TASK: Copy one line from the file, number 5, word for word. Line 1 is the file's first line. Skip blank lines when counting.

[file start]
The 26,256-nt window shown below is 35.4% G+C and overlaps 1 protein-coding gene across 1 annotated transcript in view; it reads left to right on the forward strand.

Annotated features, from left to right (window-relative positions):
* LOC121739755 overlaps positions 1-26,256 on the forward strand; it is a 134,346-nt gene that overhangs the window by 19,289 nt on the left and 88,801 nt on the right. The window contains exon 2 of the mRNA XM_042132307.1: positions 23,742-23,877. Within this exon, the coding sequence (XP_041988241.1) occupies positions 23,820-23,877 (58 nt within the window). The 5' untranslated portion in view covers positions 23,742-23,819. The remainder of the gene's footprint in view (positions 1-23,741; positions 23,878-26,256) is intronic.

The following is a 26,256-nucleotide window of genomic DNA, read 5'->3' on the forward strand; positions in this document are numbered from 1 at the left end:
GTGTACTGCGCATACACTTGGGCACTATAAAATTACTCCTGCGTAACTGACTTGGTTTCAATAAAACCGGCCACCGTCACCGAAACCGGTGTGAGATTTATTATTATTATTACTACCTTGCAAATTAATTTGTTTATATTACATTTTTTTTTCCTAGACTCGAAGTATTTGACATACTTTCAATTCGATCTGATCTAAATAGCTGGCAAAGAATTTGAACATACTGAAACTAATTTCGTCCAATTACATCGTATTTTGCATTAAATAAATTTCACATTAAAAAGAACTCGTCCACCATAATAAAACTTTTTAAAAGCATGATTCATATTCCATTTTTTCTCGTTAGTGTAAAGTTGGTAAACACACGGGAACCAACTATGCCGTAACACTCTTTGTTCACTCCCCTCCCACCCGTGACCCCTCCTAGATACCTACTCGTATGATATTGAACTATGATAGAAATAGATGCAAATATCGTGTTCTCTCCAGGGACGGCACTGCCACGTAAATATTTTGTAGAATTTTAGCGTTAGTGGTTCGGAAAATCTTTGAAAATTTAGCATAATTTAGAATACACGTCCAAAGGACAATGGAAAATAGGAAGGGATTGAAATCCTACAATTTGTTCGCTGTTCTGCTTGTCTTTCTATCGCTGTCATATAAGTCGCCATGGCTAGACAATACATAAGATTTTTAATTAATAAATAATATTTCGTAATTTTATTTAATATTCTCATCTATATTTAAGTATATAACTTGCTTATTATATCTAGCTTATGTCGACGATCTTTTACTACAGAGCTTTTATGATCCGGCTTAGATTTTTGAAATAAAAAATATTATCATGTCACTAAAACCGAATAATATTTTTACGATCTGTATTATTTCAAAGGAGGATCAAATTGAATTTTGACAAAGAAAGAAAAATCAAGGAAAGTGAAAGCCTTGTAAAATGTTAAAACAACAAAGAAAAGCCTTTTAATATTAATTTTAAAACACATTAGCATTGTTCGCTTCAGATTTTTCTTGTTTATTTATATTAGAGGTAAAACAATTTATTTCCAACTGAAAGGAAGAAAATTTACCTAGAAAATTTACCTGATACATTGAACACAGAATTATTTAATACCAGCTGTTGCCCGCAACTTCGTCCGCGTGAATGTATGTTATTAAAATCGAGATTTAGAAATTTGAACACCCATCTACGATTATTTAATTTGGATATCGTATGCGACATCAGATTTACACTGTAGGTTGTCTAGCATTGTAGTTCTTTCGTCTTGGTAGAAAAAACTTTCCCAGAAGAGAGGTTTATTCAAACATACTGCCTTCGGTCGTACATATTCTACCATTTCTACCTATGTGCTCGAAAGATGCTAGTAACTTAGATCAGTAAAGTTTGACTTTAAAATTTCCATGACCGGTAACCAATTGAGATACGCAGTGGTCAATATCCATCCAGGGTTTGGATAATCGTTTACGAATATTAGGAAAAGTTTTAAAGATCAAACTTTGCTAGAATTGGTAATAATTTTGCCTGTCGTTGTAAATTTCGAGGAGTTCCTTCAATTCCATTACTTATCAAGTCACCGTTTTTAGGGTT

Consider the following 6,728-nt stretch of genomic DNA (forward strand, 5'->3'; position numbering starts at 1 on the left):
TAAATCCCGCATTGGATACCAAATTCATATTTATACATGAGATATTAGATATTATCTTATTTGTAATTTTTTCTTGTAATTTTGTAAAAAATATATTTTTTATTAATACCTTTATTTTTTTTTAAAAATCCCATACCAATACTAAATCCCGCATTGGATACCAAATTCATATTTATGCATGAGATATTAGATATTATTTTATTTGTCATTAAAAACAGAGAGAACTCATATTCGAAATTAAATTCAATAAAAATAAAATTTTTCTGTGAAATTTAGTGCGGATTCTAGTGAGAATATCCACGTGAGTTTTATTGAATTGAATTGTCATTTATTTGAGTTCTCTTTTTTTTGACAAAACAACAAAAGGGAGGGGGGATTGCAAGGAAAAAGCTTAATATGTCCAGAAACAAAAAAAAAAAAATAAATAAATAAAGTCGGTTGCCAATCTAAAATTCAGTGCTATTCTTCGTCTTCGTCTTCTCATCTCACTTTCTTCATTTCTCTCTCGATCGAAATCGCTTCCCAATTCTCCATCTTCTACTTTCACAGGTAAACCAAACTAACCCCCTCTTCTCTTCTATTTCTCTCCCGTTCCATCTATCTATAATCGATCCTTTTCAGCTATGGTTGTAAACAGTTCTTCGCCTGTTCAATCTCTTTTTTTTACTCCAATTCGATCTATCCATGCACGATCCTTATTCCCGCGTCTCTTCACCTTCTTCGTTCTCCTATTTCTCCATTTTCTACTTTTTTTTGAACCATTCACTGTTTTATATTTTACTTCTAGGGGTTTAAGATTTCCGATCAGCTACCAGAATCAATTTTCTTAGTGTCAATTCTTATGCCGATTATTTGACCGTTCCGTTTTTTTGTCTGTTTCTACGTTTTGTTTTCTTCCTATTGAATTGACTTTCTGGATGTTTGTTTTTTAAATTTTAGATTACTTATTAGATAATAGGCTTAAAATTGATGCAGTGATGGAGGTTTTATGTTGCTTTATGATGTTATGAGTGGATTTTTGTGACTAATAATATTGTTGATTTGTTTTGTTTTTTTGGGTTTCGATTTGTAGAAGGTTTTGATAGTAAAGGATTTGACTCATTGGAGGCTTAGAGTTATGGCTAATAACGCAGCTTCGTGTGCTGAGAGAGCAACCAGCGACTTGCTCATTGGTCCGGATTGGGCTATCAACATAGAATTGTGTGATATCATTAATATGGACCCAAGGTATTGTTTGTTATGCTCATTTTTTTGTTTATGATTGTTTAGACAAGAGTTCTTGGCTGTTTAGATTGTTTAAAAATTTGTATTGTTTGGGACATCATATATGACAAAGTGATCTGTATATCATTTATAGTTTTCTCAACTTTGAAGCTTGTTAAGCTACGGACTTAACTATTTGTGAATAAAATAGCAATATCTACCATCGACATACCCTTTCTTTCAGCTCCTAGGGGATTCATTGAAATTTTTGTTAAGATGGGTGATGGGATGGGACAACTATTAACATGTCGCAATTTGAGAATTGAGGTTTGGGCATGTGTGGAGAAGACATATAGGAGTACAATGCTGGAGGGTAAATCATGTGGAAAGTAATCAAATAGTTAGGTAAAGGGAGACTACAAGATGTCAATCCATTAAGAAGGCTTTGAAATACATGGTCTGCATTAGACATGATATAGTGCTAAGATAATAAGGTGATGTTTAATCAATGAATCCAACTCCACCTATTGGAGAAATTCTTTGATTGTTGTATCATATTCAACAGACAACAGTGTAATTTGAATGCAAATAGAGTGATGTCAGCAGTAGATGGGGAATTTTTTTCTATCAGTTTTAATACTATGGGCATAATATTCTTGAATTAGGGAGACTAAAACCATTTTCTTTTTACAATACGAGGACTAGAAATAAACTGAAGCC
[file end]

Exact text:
GTGTACTGCGCATACACTTGGGCACTATAAAATTACTCCTGCGTAACTGACTTGGTTTCAATAAAACCGGCCACCGTCACCGAAACCGGTGTGAGATTTATTATTATTATTACTACCTTGCAAATTAATTTGTTTATATTACATTTTTTTTTCCTAGACTCGAAGTATTTGACATACTTTCAATTCGATCTGATCTAAATAGCTGGCAAAGAATTTGAACATACTGAAACTAATTTCGTCCAATTACATCGTATTTTGCATTAAATAAATTTCACATTAAAAAGAACTCGTCCACCATAATAAAACTTTTTAAAAGCATGATTCATATTCCATTTTTTCTCGTTAGTGTAAAGTTGGTAAACACACGGGAACCAACTATGCCGTAACACTCTTTGTTCACTCCCCTCCCACCCGTGACCCCTCCTAGATACCTACTCGTATGATATTGAACTATGATAGAAATAGATGCAAATATCGTGTTCTCTCCAGGGACGGCACTGCCACGTAAATATTTTGTAGAATTTTAGCGTTAGTGGTTCGGAAAATCTTTGAAAATTTAGCATAATTTAGAATACACGTCCAAAGGACAATGGAAAATAGGAAGGGATTGAAATCCTACAATTTGTTCGCTGTTCTGCTTGTCTTTCTATCGCTGTCATATAAGTCGCCATGGCTAGACAATACATAAGATTTTTAATTAATAAATAATATTTCGTAATTTTATTTAATATTCTCATCTATATTTAAGTATATAACTTGCTTATTATATCTAGCTTATGTCGACGATCTTTTACTACAGAGCTTTTATGATCCGGCTTAGATTTTTGAAATAAAAAATATTATCATGTCACTAAAACCGAATAATATTTTTACGATCTGTATTATTTCAAAGGAGGATCAAATTGAATTTTGACAAAGAAAGAAAAATCAAGGAAAGTGAAAGCCTTGTAAAATGTTAAAACAACAAAGAAAAGCCTTTTAATATTAATTTTAAAACACATTAGCATTGTTCGCTTCAGATTTTTCTTGTTTATTTATATTAGAGGTAAAACAATTTATTTCCAACTGAAAGGAAGAAAATTTACCTAGAAAATTTACCTGATACATTGAACACAGAATTATTTAATACCAGCTGTTGCCCGCAACTTCGTCCGCGTGAATGTATGTTATTAAAATCGAGATTTAGAAATTTGAACACCCATCTACGATTATTTAATTTGGATATCGTATGCGACATCAGATTTACACTGTAGGTTGTCTAGCATTGTAGTTCTTTCGTCTTGGTAGAAAAAACTTTCCCAGAAGAGAGGTTTATTCAAACATACTGCCTTCGGTCGTACATATTCTACCATTTCTACCTATGTGCTCGAAAGATGCTAGTAACTTAGATCAGTAAAGTTTGACTTTAAAATTTCCATGACCGGTAACCAATTGAGATACGCAGTGGTCAATATCCATCCAGGGTTTGGATAATCGTTTACGAATATTAGGAAAAGTTTTAAAGATCAAACTTTGCTAGAATTGGTAATAATTTTGCCTGTCGTTGTAAATTTCGAGGAGTTCCTTCAATTCCATTACTTATCAAGTCACCGTTTTTAGGGTT